Litmus test: Give someone who does not know Python this code example from the PEP and ask them what it does and why it does what it does:

match get_shape():
    case Line(start := Point(x, y), end) if start == end:
        print(f"Zero length line at {x}, {y}")
I expect confusion to be the result.  If they don't blindly assume the variables come from somewhere not shown to stop their anguish. 

With Python experience, my own reading is:
 * I see start actually being assigned.
 * I see nothing giving values to end, x, or y.
 * Line and Point are things being called, probably class constructions due to being Capitalized.
 * But where did the parameter values come from and why and how can end be referred to in a conditional when it doesn't exist yet?
   They appear to be magic!

Did get_shape() return these? (i think not).  Something magic and implicit rather than explicit happens in later lines.  The opposite of what Python is known for.

Where's the pseudo-code describing exactly what the above looks like logically speaking? (there's a TODO in the PEP for the __match__ protocol code so I assume it will come, thanks!).  I can guess _only_ after reading a bunch of these discussions and bits of the PEP.  Is it this?  I can't tell.

shape = get_shape()
values_or_none = Line.__match__(shape)
if values_or_none:
  start, end = values_or_none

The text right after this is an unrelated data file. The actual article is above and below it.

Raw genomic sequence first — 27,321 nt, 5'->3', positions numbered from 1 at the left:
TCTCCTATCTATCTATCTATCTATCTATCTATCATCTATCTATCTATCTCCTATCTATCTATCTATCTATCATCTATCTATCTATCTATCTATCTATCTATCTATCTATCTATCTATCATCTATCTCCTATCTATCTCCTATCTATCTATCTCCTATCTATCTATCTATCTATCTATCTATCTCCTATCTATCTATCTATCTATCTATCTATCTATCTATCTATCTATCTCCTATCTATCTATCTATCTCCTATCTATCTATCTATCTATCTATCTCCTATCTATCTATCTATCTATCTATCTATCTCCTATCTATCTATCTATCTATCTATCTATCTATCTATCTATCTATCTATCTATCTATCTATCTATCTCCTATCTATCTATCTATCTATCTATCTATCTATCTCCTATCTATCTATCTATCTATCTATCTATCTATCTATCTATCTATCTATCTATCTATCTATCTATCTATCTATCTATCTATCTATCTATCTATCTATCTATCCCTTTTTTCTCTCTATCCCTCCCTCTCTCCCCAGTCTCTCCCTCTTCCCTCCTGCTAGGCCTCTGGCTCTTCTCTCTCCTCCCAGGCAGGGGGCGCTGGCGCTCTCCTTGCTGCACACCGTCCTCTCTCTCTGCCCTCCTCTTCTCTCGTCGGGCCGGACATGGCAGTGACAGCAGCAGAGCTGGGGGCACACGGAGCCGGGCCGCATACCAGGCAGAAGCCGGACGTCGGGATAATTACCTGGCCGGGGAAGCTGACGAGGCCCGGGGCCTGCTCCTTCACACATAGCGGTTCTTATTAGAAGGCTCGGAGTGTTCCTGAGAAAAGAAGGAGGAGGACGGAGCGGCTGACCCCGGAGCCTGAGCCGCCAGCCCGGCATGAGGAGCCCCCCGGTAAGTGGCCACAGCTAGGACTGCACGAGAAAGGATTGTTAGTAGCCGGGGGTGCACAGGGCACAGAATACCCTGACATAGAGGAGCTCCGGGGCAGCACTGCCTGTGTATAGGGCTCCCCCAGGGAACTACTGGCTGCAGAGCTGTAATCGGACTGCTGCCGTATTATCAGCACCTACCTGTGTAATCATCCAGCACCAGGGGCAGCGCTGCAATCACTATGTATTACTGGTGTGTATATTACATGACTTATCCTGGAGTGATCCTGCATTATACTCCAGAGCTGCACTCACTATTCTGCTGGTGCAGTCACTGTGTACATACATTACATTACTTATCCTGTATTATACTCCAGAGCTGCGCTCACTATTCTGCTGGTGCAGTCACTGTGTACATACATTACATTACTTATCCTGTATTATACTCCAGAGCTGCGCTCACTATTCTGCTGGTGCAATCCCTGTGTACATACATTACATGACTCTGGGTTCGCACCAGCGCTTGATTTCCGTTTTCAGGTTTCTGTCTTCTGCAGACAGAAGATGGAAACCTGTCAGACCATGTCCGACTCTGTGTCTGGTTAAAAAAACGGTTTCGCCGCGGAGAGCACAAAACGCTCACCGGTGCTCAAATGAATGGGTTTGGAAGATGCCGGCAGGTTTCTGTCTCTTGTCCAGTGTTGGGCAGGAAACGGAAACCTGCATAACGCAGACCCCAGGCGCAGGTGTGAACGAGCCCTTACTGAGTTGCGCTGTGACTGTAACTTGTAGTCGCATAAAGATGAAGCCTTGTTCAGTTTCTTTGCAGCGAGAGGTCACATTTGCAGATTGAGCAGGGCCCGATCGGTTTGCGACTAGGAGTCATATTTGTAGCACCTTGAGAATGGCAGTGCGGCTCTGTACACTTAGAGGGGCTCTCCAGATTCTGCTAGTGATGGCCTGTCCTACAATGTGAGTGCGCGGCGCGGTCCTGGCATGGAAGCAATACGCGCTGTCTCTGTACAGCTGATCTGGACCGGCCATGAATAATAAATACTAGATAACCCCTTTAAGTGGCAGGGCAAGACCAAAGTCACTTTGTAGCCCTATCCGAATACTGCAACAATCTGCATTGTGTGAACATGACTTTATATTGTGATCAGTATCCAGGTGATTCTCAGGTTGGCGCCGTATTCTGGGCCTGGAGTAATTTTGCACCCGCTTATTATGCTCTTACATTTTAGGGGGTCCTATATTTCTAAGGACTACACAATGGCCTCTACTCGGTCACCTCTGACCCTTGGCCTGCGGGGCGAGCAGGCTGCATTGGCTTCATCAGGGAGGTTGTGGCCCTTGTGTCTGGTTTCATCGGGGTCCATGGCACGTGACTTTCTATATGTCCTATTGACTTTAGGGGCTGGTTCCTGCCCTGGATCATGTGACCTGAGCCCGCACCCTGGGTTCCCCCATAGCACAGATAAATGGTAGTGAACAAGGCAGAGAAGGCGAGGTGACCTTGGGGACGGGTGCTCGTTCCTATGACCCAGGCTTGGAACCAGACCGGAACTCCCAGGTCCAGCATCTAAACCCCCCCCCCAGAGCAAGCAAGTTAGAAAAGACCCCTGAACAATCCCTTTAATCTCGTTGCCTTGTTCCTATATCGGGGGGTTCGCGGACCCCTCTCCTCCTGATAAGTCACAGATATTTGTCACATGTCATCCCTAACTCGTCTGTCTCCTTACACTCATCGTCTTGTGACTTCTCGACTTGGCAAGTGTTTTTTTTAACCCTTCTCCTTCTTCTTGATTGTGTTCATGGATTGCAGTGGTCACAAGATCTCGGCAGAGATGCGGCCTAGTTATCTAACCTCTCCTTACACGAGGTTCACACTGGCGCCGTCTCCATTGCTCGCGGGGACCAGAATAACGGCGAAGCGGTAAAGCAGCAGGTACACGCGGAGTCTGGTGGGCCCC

if start == end:
    if x, y := Point.__match__(shape):
      print(...)
      del x, y
  else:
    print(...)
  del start, end
else:
  # ... onto the next case: ?

Someone unfamiliar with Python wouldn't even have a chance of seeing that.  I had to rewrite the above many times, I'm probably still wrong.

That sample is very confusing code.  It makes me lean -1 on the PEP overall today.

This syntax does not lead to readable logically understandable code.  I wouldn't encourage anyone to write code that way because it is not understandable to others.  We must never assume others are experts in the language they are working on code in if we want it to be maintainable.  I wouldn't approve a code review containing that example.

It would help in part if ()s were not used to invoke the __match__ protocol.  I think a couple others also mentioned this earlier.  Don't make it look like a call.  Use different tokens than ().  Point{x, y} for example.  Or some way to use another token unused in that context in our toolbook such as @ to signify "get a matcher for this class" instead of "construct this class".  for example ClassName@() as our match protocol indicator, shown here with explicit assignments for clarity:

match get_shape() as shape:
  case start, end := Line@(shape):

no implicit assignments, it is clear where everything comes from.  it is clear it isn't a constructor call.

downside?  possibly a painful bug when someone forgets to type the @.  but the point of it not being construction needs to be made.  not using ()s but instead using ClassName@{} or just ClassName{} would prevent that.

The more nested things get with sub-patterns, the worse the confusion becomes.  The nesting sounds powerful but is frankly something I'd want to forbid anyone from using when the assignment consequences are implicit.  So why implement sub-patterns at all?  All I see right now is pain.

-gps